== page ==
Think about that and let it wash over you again.  When a cop pulls his handgun and points it your direction, according to the training he has received, he most likely has his finger on the trigger of the weapon.  And thus do we reach the root cause of the problems – not Glocks, or M&Ps, or any other ridiculous culprits.  It’s a shame that Bob couldn’t have pointed out the truth rather than blame the gun.  Blaming the gun is what gun controllers do, and why the collectivists wanted the so-called smart gun.

So other than reminding you that this violates two of the sacred rules of gun safety (muzzle discipline and trigger discipline), let’s rehearse sympathetic muscle reflexes again, and I’ll remind you of what I said about how the Marine Corps trained my son Daniel as a SAW gunner.  First concerning sympathetic muscle reflexes.

The term sympathetic contraction refers to the fact that an involuntary contraction may occur in the muscles of one limb when the same muscles in the other limb are performing an intended forceful action. In physiology literature this effect is known as a mirror movement, with the intensity of the sympathetic contraction depending on the amount of force exerted during the intended action. In policing, a common situation that may evoke such a sympathetic contraction would be, for example, a law enforcement officer attempting to restrain a struggling suspect with one hand while holding a handgun in the other.

The second scenario described by Enoka involves loss of balance. When balance is disturbed the human body evokes rapid involuntary contractions to return itself to a position of equilibrium. Thereby the involuntary contractions used to prevent a fall depend on the options available to counteract the disturbance of balance. Usually, compensatory movements following gait perturbations primarily involve correcting movements of the lower limbs to keep the body in balance, whereas movements of the arms are restricted to their extension forwards as a safeguard to counter an eventual fall. When an individual is holding a handle for support, there is, however, a tendency to use the arm muscles to maintain balance rather than the leg muscles. Under such circumstances the focal point of automatic postural activity is any contact point an individual has with his or her surroundings. In other words, if an individual’s posture is disturbed while grasping an object, for instance a handgun, he or she is likely to grasp it more forcefully.

Startle reaction, the third scenario identified by Enoka, is a whole-body reflex-like response to an unexpected stimulus, possibly a loud noise. It evokes rapid involuntary contractions that begin with the blink of an eye and spread to all muscles throughout the body. The reaction of the hands occurs less than 200ms after the stimulus and leads to individuals clenching their fists. Enoka concludes: “Accordingly, an officer who is startled by a loud, unexpected noise while searching for a suspect with his weapon drawn would surely increase the grip force on the weapon, perhaps enough to cause an involuntary discharge.”

Next concerning training.

My son was a SAW gunner in the 2/6 infantry, Golf Company, 3rd Platoon, during the 2007 combat tour of Fallujah and the pre-deployment workup.  The senior Marines had experienced a tour of Iraq, and wanted their SAW gunners to have a round in the chamber, bolt open (the SAW is an open bolt weapon anyway), and finger on the trigger.  They had seen combat and they wanted their SAW gunners with zero steps to shooting.  Their lives depended on it.  They also did CQB drills with live rounds, along with squad rushes.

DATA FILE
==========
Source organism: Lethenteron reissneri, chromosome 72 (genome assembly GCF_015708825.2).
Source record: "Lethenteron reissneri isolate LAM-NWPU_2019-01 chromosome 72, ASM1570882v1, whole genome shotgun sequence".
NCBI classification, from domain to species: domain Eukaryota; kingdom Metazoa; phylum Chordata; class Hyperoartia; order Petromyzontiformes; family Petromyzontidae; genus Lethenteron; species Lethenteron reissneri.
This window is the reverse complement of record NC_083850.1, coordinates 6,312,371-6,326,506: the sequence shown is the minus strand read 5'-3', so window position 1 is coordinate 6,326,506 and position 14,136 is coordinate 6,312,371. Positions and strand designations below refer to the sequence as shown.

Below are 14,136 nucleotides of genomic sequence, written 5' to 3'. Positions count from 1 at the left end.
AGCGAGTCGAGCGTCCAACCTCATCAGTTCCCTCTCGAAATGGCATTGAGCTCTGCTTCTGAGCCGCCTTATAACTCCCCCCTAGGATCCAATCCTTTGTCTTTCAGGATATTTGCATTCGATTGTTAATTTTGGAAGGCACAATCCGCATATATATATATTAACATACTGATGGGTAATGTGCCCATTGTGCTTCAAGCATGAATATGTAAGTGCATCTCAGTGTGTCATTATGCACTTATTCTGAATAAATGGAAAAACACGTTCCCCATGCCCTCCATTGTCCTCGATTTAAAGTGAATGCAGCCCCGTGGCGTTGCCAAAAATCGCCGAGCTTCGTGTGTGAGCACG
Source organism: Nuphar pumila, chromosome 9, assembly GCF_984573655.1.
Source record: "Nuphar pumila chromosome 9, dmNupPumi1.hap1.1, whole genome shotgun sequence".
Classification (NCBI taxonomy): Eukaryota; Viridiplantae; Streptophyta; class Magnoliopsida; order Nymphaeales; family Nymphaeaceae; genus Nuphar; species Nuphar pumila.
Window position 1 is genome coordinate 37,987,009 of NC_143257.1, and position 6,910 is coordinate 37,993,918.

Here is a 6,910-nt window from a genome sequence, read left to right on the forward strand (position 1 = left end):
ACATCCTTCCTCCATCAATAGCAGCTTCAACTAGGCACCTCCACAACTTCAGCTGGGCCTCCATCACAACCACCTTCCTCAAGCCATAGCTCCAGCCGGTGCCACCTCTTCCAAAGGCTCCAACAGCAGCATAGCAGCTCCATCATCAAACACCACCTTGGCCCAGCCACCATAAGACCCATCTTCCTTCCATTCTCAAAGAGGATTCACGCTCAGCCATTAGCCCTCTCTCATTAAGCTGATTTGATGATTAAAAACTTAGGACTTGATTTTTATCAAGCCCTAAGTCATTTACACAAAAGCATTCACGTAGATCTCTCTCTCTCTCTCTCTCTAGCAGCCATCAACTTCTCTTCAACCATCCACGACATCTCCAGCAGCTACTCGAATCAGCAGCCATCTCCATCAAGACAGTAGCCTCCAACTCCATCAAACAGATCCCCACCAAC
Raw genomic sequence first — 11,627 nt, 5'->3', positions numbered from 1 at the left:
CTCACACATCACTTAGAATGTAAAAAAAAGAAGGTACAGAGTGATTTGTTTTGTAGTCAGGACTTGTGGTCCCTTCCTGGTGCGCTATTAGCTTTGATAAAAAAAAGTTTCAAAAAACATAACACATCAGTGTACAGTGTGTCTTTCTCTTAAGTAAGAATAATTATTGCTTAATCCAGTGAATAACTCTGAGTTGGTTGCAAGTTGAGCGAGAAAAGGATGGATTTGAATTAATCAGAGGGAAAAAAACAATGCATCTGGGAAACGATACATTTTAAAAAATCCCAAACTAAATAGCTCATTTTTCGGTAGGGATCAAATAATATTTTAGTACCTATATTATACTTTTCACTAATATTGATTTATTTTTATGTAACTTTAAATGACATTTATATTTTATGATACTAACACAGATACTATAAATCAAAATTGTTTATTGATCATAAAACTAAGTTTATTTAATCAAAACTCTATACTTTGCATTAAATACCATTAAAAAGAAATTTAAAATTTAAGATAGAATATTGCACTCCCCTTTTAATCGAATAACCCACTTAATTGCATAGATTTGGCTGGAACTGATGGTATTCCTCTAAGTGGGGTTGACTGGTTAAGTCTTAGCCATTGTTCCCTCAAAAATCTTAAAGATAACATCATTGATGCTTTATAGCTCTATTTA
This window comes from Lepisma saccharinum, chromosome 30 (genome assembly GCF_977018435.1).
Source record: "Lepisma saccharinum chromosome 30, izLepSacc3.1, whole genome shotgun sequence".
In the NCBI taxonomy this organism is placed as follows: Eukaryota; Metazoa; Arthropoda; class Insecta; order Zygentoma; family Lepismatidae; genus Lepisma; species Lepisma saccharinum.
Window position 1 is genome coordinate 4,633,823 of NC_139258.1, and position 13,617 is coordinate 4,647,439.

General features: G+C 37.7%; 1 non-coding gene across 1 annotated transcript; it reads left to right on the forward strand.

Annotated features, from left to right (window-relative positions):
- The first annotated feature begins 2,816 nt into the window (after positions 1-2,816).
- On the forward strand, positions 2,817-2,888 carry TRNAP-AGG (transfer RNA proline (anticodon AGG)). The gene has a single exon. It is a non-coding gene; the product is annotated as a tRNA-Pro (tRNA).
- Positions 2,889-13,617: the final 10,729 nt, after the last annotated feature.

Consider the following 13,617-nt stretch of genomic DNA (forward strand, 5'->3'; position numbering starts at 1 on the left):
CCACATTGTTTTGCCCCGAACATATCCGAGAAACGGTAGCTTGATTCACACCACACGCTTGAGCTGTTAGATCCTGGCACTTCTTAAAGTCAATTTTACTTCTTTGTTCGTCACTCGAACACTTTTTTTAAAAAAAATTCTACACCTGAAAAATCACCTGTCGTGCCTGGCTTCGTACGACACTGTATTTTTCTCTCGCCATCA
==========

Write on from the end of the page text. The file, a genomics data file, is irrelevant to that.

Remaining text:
My son had an ID (if I’m not mistaken it was during training at Mohave Viper).  He tripped and had a sympathetic muscle reflex, squeezing the trigger of his SAW.  He spent an extended period of time in the “room of pain.”  They wanted him trained to overcome that sympathetic muscle reflex (which can be done, but it takes hundreds or thousands of hours of drills).  He spent the time learning to overcome that reflex, and performed well during his tour.  He also tried to teach his “boot” Marines the same way he was trained, but the Marines had begun to change and focus more on cultural sensitivity training and other COIN tools.  He got out of the Marine Corps.

Why am I discussing this?  Because no matter who you are, no matter how much time you spend, no matter how earnestly you wish it, no matter how many directives you write, if you are a SWAT team member, you will never be trained in such a manner.  Never.  You will never be trained like a U.S. Marine who has spent every day for a year and a half in pre-deployment workup to do a combat tour of Iraq.  Because you will never be trained in this manner, your tactics are dangerous, all of the time, and in all situations.  I don’t care how many times you have inexperienced Soldiers spend a week with you doing CQB drills.  With the standdown in Iraq and Afghanistan, they oftentimes know as little as you.  These tactics place people in danger when there are better alternatives.

In spite of all of this, officer safety is paramount, not your safety.  So things we would never do on a range, and never allow our mates to do, are done every day by cops around the country.  They keep their fingers on the triggers of their weapons when they deploy them.  They are trained to do it.  And Bob Owens, along with the LAPD, blame guns with light trigger pulls rather than the horrible safety protocols police use.  They would apparently rather continue the tradition of ignoring trigger discipline and use pistols with a heavy trigger pull to ameliorate sympathetic muscle reflexes rather than teach cops to follow the rules of gun safety.

Good grief.  Horrible.  Just horrible.

Prior: Gun-Mounted Flashlights Linked To Accidental Shootings

David Codrea Interview By Alex Jones

BY Herschel Smith
3 months ago